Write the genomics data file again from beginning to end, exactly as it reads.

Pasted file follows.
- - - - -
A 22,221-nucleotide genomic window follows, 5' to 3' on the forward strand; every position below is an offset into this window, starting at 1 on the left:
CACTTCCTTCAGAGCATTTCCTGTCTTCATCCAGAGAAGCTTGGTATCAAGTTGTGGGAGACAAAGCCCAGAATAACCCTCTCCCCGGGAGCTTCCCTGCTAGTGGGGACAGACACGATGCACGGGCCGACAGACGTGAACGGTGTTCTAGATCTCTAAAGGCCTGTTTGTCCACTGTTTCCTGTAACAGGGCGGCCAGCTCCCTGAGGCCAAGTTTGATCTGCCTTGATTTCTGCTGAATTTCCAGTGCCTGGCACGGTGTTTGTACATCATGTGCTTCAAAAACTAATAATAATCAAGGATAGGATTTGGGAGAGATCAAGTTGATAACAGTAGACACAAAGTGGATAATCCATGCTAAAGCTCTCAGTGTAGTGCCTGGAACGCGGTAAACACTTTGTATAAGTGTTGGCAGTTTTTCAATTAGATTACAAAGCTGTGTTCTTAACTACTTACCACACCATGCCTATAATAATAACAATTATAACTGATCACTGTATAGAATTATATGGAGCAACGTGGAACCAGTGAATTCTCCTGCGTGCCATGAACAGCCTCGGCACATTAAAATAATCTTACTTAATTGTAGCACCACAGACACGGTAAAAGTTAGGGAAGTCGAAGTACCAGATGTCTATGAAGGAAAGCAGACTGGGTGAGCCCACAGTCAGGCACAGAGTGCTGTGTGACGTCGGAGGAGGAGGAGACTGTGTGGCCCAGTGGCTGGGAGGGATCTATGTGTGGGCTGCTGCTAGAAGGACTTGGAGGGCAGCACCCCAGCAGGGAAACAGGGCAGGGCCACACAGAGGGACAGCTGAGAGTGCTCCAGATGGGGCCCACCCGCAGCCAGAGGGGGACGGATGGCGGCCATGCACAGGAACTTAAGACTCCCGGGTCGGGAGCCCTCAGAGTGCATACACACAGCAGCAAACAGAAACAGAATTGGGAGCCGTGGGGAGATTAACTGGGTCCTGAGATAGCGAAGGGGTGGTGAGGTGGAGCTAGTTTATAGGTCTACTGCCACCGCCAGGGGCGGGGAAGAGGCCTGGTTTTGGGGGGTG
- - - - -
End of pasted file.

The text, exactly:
A 22,221-nucleotide genomic window follows, 5' to 3' on the forward strand; every position below is an offset into this window, starting at 1 on the left:
CACTTCCTTCAGAGCATTTCCTGTCTTCATCCAGAGAAGCTTGGTATCAAGTTGTGGGAGACAAAGCCCAGAATAACCCTCTCCCCGGGAGCTTCCCTGCTAGTGGGGACAGACACGATGCACGGGCCGACAGACGTGAACGGTGTTCTAGATCTCTAAAGGCCTGTTTGTCCACTGTTTCCTGTAACAGGGCGGCCAGCTCCCTGAGGCCAAGTTTGATCTGCCTTGATTTCTGCTGAATTTCCAGTGCCTGGCACGGTGTTTGTACATCATGTGCTTCAAAAACTAATAATAATCAAGGATAGGATTTGGGAGAGATCAAGTTGATAACAGTAGACACAAAGTGGATAATCCATGCTAAAGCTCTCAGTGTAGTGCCTGGAACGCGGTAAACACTTTGTATAAGTGTTGGCAGTTTTTCAATTAGATTACAAAGCTGTGTTCTTAACTACTTACCACACCATGCCTATAATAATAACAATTATAACTGATCACTGTATAGAATTATATGGAGCAACGTGGAACCAGTGAATTCTCCTGCGTGCCATGAACAGCCTCGGCACATTAAAATAATCTTACTTAATTGTAGCACCACAGACACGGTAAAAGTTAGGGAAGTCGAAGTACCAGATGTCTATGAAGGAAAGCAGACTGGGTGAGCCCACAGTCAGGCACAGAGTGCTGTGTGACGTCGGAGGAGGAGGAGACTGTGTGGCCCAGTGGCTGGGAGGGATCTATGTGTGGGCTGCTGCTAGAAGGACTTGGAGGGCAGCACCCCAGCAGGGAAACAGGGCAGGGCCACACAGAGGGACAGCTGAGAGTGCTCCAGATGGGGCCCACCCGCAGCCAGAGGGGGACGGATGGCGGCCATGCACAGGAACTTAAGACTCCCGGGTCGGGAGCCCTCAGAGTGCATACACACAGCAGCAAACAGAAACAGAATTGGGAGCCGTGGGGAGATTAACTGGGTCCTGAGATAGCGAAGGGGTGGTGAGGTGGAGCTAGTTTATAGGTCTACTGCCACCGCCAGGGGCGGGGAAGAGGCCTGGTTTTGGGGGGTG